The flowering plants known as angiosperms, Angiospermae or Magnoliophyta, are the most diverse group of land plants, with 64 orders, 416 families 13,164 known genera and c. 369,000 known species. Like gymnosperms, angiosperms are seed-producing plants. However, they are distinguished from gymnosperms by characteristics including flowers, endosperm within the seeds, the production of fruits that contain the seeds. Etymologically, angiosperm means a plant; the term comes from the Greek words sperma. The ancestors of flowering plants diverged from gymnosperms in the Triassic Period, 245 to 202 million years ago, the first flowering plants are known from 160 mya, they diversified extensively during the Early Cretaceous, became widespread by 120 mya, replaced conifers as the dominant trees from 100 to 60 mya. Angiosperms differ from other seed plants in several ways, described in the table below; these distinguishing characteristics taken together have made the angiosperms the most diverse and numerous land plants and the most commercially important group to humans.
Angiosperm stems are made up of seven layers. The amount and complexity of tissue-formation in flowering plants exceeds that of gymnosperms; the vascular bundles of the stem are arranged such that the phloem form concentric rings. In the dicotyledons, the bundles in the young stem are arranged in an open ring, separating a central pith from an outer cortex. In each bundle, separating the xylem and phloem, is a layer of meristem or active formative tissue known as cambium. By the formation of a layer of cambium between the bundles, a complete ring is formed, a regular periodical increase in thickness results from the development of xylem on the inside and phloem on the outside; the soft phloem becomes crushed, but the hard wood persists and forms the bulk of the stem and branches of the woody perennial. Owing to differences in the character of the elements produced at the beginning and end of the season, the wood is marked out in transverse section into concentric rings, one for each season of growth, called annual rings.
Among the monocotyledons, the bundles are more numerous in the young stem and are scattered through the ground tissue. They once formed the stem increases in diameter only in exceptional cases; the characteristic feature of angiosperms is the flower. Flowers show remarkable variation in form and elaboration, provide the most trustworthy external characteristics for establishing relationships among angiosperm species; the function of the flower is to ensure fertilization of the ovule and development of fruit containing seeds. The floral apparatus may arise terminally from the axil of a leaf; as in violets, a flower arises singly in the axil of an ordinary foliage-leaf. More the flower-bearing portion of the plant is distinguished from the foliage-bearing or vegetative portion, forms a more or less elaborate branch-system called an inflorescence. There are two kinds of reproductive cells produced by flowers. Microspores, which will divide to become pollen grains, are the "male" cells and are borne in the stamens.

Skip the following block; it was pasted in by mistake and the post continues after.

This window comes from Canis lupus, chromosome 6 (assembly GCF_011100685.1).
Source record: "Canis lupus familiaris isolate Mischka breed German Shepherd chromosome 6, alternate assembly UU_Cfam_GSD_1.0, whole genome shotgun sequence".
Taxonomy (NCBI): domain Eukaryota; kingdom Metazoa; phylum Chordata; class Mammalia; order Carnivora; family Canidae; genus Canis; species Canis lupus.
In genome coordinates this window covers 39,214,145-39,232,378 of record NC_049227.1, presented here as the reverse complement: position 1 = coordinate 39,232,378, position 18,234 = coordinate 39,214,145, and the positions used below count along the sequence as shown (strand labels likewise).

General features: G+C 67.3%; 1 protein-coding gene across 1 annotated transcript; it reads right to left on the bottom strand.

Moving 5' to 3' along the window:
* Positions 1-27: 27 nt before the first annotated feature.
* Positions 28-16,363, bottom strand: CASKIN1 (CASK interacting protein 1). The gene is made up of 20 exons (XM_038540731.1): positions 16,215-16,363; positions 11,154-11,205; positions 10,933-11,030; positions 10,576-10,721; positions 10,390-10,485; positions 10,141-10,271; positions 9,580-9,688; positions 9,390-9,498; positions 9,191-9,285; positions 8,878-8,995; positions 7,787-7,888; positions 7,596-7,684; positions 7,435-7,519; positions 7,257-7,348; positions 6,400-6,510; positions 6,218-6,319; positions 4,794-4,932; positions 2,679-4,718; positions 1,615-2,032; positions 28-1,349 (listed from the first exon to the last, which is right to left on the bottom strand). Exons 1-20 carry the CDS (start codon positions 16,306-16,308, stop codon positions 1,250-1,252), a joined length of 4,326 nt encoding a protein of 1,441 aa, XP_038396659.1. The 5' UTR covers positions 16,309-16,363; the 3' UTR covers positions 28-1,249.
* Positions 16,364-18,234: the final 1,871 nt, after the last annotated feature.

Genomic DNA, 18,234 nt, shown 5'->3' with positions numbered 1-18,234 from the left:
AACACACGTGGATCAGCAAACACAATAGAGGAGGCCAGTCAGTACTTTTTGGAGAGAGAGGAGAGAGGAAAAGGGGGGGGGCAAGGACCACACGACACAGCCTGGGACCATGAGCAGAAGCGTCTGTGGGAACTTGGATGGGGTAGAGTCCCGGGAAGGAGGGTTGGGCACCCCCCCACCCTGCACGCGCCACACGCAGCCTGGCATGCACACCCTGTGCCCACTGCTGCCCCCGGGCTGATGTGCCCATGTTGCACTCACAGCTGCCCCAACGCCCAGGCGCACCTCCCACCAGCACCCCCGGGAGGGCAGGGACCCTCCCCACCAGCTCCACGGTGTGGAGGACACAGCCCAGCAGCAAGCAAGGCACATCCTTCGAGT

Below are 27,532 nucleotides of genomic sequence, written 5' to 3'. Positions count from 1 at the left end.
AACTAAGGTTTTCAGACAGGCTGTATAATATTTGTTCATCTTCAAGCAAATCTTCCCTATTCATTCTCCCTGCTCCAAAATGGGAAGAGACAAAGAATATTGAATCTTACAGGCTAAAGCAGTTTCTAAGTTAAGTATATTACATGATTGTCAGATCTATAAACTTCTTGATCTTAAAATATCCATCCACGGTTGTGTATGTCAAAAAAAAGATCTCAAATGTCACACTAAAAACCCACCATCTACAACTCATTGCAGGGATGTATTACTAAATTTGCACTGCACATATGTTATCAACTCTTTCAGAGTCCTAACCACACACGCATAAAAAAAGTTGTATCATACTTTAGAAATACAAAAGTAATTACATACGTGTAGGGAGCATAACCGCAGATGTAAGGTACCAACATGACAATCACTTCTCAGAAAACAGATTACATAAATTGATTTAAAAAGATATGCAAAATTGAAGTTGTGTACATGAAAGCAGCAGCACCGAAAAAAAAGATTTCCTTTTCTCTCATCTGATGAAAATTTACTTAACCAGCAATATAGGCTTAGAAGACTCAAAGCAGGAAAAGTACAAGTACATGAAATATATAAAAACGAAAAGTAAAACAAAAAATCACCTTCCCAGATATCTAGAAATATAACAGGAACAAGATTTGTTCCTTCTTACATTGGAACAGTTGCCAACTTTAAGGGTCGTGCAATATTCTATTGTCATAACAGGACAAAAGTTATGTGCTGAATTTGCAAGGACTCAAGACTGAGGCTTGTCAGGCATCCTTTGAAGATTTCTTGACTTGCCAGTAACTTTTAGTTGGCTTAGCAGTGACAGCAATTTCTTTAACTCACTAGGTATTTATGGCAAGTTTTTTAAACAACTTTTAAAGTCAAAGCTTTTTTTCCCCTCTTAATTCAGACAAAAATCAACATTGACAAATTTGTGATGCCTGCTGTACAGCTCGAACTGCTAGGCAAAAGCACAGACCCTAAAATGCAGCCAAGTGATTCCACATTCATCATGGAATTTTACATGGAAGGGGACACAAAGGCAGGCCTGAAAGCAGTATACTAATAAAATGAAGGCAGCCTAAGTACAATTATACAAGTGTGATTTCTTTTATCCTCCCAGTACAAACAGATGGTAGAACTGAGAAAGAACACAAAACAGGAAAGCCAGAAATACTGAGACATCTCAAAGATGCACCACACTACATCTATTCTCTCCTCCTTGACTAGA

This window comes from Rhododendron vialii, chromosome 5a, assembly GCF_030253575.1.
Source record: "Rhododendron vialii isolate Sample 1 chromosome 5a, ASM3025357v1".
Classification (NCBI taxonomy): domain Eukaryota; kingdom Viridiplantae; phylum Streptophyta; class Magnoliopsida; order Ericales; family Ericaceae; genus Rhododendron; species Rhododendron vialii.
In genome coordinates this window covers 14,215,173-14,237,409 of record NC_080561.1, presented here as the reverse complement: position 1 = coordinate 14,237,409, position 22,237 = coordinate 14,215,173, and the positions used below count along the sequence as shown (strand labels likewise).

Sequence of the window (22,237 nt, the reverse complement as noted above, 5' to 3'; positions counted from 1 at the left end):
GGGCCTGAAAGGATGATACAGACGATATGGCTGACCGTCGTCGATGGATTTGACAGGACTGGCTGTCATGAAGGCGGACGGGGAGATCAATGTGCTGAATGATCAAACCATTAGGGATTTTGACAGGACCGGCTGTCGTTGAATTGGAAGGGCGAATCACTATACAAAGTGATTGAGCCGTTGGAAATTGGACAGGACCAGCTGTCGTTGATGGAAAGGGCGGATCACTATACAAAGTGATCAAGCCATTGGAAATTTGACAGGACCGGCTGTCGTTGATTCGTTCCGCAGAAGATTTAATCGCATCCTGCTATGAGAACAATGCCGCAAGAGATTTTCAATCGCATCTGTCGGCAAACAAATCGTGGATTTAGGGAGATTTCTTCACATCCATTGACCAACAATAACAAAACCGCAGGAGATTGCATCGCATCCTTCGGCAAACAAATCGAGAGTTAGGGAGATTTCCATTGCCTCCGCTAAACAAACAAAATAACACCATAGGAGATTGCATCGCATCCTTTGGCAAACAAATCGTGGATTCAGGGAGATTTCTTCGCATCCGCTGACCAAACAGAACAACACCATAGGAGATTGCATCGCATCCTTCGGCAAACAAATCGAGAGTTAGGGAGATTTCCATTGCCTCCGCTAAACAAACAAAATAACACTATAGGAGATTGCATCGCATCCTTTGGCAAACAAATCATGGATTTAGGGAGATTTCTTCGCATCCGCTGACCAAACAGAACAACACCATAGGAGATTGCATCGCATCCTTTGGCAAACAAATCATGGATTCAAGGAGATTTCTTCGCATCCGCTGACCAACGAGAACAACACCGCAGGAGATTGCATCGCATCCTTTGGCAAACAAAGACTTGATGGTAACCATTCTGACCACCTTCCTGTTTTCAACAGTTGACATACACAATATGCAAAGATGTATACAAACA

The "female" cells called megaspores, which will divide to become the egg cell, are contained in the ovule and enclosed in the carpel. The flower may consist only of these parts, as in willow, where each flower comprises only a few stamens or two carpels. Other structures are present and serve to protect the sporophylls and to form an envelope attractive to pollinators; the individual members of these surrounding structures are known as petals. The outer series is green and leaf-like, functions to protect the rest of the flower the bud; the inner series is, in general, white or brightly colored, is more delicate in structure. It functions to attract bird pollinators. Attraction is effected by color and nectar, which may be secreted in some part of the flower; the characteristics that attract pollinators account for the popularity of flowers and flowering plants among humans. While the majority of flowers are perfect or hermaphrodite, flowering plants have developed numerous morphological and physiological mechanisms to reduce or prevent self-fertilization.
Heteromorphic flowers have short carpels and long stamens, or vice versa, so animal pollinators cannot transfer pollen to the pistil. Homomorphic flowers may employ a biochemical mechanism called self-incompatibility to discriminate between self and non-self pollen grains. In other species, the male and female parts are morphologically separated, developing on different flowers; the botanical term "Angiosperm", from the Ancient Greek αγγείον, angeíon and σπέρμα, was coined in the form Angiospermae by Paul Hermann in 1690, as the name of one of his primary divisions of the plant kingdom. This included flowering plants possessing seeds enclosed in capsules, distinguished from his Gymnospermae, or flowering plants with achenial or schizo-carpic fruits, the whole fruit or each of its pieces being here regarded as a seed and naked; the term and its antonym were maintained by Carl Linnaeus with the same sense, but with restricted application, in the names of the orders of his class Didynamia. Its use with any